In this post I am sharing the very first hostel I stayed in when I re-commenced travelling as a mature lady of a certain age, in other words, ‘over the hill’. This was in October 2016 so there may have been changes since then although the photos on booking.com are still the same.
I have to say I was terrified, I would be lying if I said anything different. I have lots to tell you about how I prepared for it but, as seems to me my custom at the moment, that will have to wait for another blog. If you are finding my promises of future blogs frustrating I can assure you that so am I, if only I hadn’t procrastinated for 3 years before starting this blog I could have done this in a much more sensible order.
The facade of the building and the internal courtyards
From outside the hostel is very well presented, it is situated on a hill which seems to be the norm for most places I go! Because of being on a hill the building is built on many levels, some of them are only accessible by going outside and through the internal courtyard. All doors are fitted with security locks so you have to carry your key card with you at all times. This can be a little frustrating if you have to rummage through your bag/purse to find it each time. I now travel with a lanyard and card holder which I keep around my neck at all times, even in bed. There is nothing worse than going to the bathroom in the middle of the night and locking yourself out of the dorm.
Reception and lounge area
A very well presented reception and lounge area. Very helpful and friendly staff at that time (obviously I cannot vouch for them now). You can hire towels and borrow a hairdryer. The lounge is a great place to relax and there are 2 computers available for guests. The stairs take you up to most of the rooms although they can also be accessed from outside. There was no way to reach my dorm without going outside at some point though. There is a toilet just off the lounge which is handy.
The dorm – a 4 bed mixed gender dorm
This particular hostel has a lot of private rooms which is common in many of the hostels in Portugal. As a budget traveller I opted for a dorm. The dorm was a mixed gender dorm which is also extremely common in hostels in any European country I have gone to.
The first night I was there it was 4 females and we had some great chats. The next night it was only 2 of us and the third night I thought I was going to have the place to myself but late evening the receptionist arrived up with a young guy and introduced him as my roommate for the night.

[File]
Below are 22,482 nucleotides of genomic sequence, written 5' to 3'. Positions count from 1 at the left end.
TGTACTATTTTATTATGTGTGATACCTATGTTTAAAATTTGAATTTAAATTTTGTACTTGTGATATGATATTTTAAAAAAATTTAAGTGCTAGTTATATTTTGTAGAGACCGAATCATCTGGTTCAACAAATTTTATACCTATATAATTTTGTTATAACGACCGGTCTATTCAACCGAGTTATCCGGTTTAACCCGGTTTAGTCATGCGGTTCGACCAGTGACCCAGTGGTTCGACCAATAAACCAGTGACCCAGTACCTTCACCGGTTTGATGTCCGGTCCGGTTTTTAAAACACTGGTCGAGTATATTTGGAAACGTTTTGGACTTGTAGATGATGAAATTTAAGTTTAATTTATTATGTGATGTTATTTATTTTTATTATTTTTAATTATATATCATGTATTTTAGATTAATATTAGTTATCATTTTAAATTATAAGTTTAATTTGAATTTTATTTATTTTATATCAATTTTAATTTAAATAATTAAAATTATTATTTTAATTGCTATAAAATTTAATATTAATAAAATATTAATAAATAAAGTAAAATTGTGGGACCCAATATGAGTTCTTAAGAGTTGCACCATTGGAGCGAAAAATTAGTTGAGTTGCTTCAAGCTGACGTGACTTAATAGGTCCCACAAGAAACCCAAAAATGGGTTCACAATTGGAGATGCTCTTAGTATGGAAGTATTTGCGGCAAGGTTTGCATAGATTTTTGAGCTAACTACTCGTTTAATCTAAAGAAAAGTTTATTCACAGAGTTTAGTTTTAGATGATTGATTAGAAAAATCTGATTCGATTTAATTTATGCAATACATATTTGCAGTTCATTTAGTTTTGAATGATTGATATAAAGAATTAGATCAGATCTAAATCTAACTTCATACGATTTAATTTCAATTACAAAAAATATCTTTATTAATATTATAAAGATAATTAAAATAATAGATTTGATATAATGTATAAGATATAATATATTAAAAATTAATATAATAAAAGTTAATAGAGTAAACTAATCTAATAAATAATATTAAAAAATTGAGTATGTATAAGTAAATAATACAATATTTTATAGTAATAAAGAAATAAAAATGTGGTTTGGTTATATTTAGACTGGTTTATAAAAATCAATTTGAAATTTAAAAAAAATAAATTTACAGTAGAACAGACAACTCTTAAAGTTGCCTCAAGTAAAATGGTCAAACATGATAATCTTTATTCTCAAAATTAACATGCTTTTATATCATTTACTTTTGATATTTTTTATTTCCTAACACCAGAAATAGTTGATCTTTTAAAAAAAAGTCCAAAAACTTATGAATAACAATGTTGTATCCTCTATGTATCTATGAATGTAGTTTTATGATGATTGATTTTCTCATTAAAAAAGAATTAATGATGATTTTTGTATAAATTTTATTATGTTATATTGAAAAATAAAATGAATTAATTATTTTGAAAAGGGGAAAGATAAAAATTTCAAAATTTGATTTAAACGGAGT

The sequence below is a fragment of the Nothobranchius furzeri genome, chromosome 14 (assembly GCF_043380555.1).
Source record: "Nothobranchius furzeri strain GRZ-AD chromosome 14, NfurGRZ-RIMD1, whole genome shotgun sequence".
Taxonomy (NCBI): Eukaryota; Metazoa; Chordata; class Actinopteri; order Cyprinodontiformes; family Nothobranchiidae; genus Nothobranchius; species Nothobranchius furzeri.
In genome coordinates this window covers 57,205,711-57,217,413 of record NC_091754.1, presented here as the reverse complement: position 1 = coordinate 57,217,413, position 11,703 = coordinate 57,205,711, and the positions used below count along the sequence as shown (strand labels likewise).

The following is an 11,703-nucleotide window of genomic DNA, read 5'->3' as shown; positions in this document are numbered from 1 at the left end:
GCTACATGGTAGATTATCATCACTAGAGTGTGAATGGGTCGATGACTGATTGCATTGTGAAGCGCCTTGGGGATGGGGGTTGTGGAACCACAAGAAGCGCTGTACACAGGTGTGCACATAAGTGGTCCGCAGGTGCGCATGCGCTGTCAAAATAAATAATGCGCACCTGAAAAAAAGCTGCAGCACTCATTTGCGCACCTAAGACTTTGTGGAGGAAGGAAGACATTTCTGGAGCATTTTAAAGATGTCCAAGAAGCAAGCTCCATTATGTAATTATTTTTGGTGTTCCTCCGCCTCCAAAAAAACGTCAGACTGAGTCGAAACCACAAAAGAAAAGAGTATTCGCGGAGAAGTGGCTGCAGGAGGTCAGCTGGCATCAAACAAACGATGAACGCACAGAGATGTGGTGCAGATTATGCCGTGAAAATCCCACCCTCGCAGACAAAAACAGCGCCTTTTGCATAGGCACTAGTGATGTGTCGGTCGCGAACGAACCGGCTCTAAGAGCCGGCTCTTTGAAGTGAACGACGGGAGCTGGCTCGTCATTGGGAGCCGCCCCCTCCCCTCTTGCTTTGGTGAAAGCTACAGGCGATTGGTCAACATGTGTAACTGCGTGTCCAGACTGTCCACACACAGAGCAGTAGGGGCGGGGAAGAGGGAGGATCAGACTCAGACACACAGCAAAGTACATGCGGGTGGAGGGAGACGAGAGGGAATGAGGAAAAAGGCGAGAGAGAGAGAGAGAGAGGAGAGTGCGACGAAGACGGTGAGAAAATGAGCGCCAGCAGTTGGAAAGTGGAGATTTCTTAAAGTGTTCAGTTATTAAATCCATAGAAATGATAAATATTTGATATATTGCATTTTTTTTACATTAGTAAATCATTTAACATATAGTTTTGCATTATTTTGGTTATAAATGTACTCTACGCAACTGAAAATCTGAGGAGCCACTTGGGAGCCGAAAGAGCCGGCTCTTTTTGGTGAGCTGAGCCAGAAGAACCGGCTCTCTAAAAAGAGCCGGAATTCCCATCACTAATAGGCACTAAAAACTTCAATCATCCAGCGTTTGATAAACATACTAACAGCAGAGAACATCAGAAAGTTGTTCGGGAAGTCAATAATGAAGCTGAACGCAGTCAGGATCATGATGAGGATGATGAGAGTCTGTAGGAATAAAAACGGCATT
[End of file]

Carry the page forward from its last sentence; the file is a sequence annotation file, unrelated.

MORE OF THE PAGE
I confess that I felt like running away, I never expected to be alone in a dorm with a male, I naively imagined it would be something the hostel would avoid, but then I realised that he was probably more shocked than I was. I’m sure when he booked in he wasn’t expecting to be sharing a room with a 60 something year old woman!
It got worse when he got into bed. He was asleep in about 10 seconds and I have never heard snoring like it! I spent most of the night hiding under the duvet trying not to laugh.
The actual dorm was excellent, lovely and bright with shutters on the windows to close at night. Good sized lockers under the beds which were opened with security keys and an electric socket and light at each bed. The staff even made the bed each day which I wasn’t expecting in a hostel, in my past days of hostels, in my younger years, it was all about sleeping bags and shared tasks.
In this particular dorm there was an en-suite bathroom. It was clean and well presented. In some ways an en-suite is great because you can go in and lock the door and have it to yourself with a dry area for dressing (as opposed to a shared shower block type set up). On the other hand if you are waiting to get in to use the toilet an en-suite is not so preferable. Over the last few years I have experienced various types of set ups for bathrooms in hostels and I actually much prefer ones that are outside the dorms. When it is in the dorm everyone can hear you and it also encourages people to come in and out repeatedly to gather their bits and pieces which is not ideal if it is early morning or late at night and you are trying to sleep.
The shared kitchen
Hostels generally will have shared kitchens for the use of the guests, they vary greatly, I will be introducing you to many more. The one is accessible from the internal courtyard and is excellent.
You will often find some free food in the kitchens that people have left behind, often there is a cupboard or box or shelf in the fridge labelled free food.
This hostel has a lovely restaurant that is open to the public and was giving 10% off to guests at the time, I don’t know if they still do. It was very good, I had dinner there one night along with another girl who was sharing my dorm.
In hostels the breakfast is often included in the price. Breakfasts can vary greatly from place to place but one thing most of them have in common is that the coffee is poor and it wasn’t great here either but then I have stayed in 5 star hotels and the coffee was also pretty disappointing.
Generally speaking this was a good breakfast for the price of the hostel the cake had chunks of chocolate in it and was yummy! Other fresh fruit was available too.
The location and views
Moon Hill Hostel is in a superb location for exploring Sintra, it is an easy walk to the train station and bus stops. There are hop on and off buses that stop in the town and it is a route that will take you to Pena Palace, Castelo dos Mouros, and Cabo da Roca (the most westerly point in Europe).
There are some pleasant views from the hostel.
A few additional things to note
- Free WiFI
- Air conditioning
- Luggage storage
- Disabled facilities
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